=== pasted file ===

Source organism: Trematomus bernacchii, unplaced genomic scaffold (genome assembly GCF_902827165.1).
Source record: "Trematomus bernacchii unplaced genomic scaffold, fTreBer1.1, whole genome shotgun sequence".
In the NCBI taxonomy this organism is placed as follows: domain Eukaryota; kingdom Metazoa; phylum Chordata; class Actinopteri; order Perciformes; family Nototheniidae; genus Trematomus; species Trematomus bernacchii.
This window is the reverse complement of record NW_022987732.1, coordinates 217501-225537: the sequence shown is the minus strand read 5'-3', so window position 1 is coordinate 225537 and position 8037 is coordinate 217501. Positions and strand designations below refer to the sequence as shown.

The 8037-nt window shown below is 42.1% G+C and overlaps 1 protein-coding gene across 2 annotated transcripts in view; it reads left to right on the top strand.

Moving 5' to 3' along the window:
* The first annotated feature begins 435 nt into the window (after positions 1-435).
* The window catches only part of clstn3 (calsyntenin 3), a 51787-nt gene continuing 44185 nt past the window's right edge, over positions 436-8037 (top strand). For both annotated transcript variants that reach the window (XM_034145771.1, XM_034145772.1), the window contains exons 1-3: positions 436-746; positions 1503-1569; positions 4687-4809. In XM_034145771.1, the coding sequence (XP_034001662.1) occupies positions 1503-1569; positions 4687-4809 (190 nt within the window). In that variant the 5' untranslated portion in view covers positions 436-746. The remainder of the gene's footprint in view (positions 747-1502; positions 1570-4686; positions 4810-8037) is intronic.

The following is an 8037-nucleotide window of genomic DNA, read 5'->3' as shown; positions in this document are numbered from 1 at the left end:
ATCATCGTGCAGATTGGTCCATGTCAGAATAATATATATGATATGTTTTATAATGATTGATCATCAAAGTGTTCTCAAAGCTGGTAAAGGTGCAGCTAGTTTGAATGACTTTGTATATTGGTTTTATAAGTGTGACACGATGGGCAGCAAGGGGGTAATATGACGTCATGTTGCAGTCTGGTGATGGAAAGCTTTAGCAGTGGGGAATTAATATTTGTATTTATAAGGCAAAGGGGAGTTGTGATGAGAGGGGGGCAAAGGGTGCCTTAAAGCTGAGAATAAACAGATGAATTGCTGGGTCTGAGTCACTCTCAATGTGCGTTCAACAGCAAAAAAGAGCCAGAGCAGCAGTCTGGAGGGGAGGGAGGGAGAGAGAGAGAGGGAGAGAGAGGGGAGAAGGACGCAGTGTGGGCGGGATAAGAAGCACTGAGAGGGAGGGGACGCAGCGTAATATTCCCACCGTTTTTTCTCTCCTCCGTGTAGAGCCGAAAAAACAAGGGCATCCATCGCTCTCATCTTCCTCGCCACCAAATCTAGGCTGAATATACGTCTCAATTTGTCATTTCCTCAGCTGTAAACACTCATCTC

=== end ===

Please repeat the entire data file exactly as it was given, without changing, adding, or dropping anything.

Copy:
Source organism: Trematomus bernacchii, unplaced genomic scaffold (genome assembly GCF_902827165.1).
Source record: "Trematomus bernacchii unplaced genomic scaffold, fTreBer1.1, whole genome shotgun sequence".
In the NCBI taxonomy this organism is placed as follows: domain Eukaryota; kingdom Metazoa; phylum Chordata; class Actinopteri; order Perciformes; family Nototheniidae; genus Trematomus; species Trematomus bernacchii.
This window is the reverse complement of record NW_022987732.1, coordinates 217501-225537: the sequence shown is the minus strand read 5'-3', so window position 1 is coordinate 225537 and position 8037 is coordinate 217501. Positions and strand designations below refer to the sequence as shown.

The 8037-nt window shown below is 42.1% G+C and overlaps 1 protein-coding gene across 2 annotated transcripts in view; it reads left to right on the top strand.

Moving 5' to 3' along the window:
* The first annotated feature begins 435 nt into the window (after positions 1-435).
* The window catches only part of clstn3 (calsyntenin 3), a 51787-nt gene continuing 44185 nt past the window's right edge, over positions 436-8037 (top strand). For both annotated transcript variants that reach the window (XM_034145771.1, XM_034145772.1), the window contains exons 1-3: positions 436-746; positions 1503-1569; positions 4687-4809. In XM_034145771.1, the coding sequence (XP_034001662.1) occupies positions 1503-1569; positions 4687-4809 (190 nt within the window). In that variant the 5' untranslated portion in view covers positions 436-746. The remainder of the gene's footprint in view (positions 747-1502; positions 1570-4686; positions 4810-8037) is intronic.

The following is an 8037-nucleotide window of genomic DNA, read 5'->3' as shown; positions in this document are numbered from 1 at the left end:
ATCATCGTGCAGATTGGTCCATGTCAGAATAATATATATGATATGTTTTATAATGATTGATCATCAAAGTGTTCTCAAAGCTGGTAAAGGTGCAGCTAGTTTGAATGACTTTGTATATTGGTTTTATAAGTGTGACACGATGGGCAGCAAGGGGGTAATATGACGTCATGTTGCAGTCTGGTGATGGAAAGCTTTAGCAGTGGGGAATTAATATTTGTATTTATAAGGCAAAGGGGAGTTGTGATGAGAGGGGGGCAAAGGGTGCCTTAAAGCTGAGAATAAACAGATGAATTGCTGGGTCTGAGTCACTCTCAATGTGCGTTCAACAGCAAAAAAGAGCCAGAGCAGCAGTCTGGAGGGGAGGGAGGGAGAGAGAGAGAGGGAGAGAGAGGGGAGAAGGACGCAGTGTGGGCGGGATAAGAAGCACTGAGAGGGAGGGGACGCAGCGTAATATTCCCACCGTTTTTTCTCTCCTCCGTGTAGAGCCGAAAAAACAAGGGCATCCATCGCTCTCATCTTCCTCGCCACCAAATCTAGGCTGAATATACGTCTCAATTTGTCATTTCCTCAGCTGTAAACACTCATCTC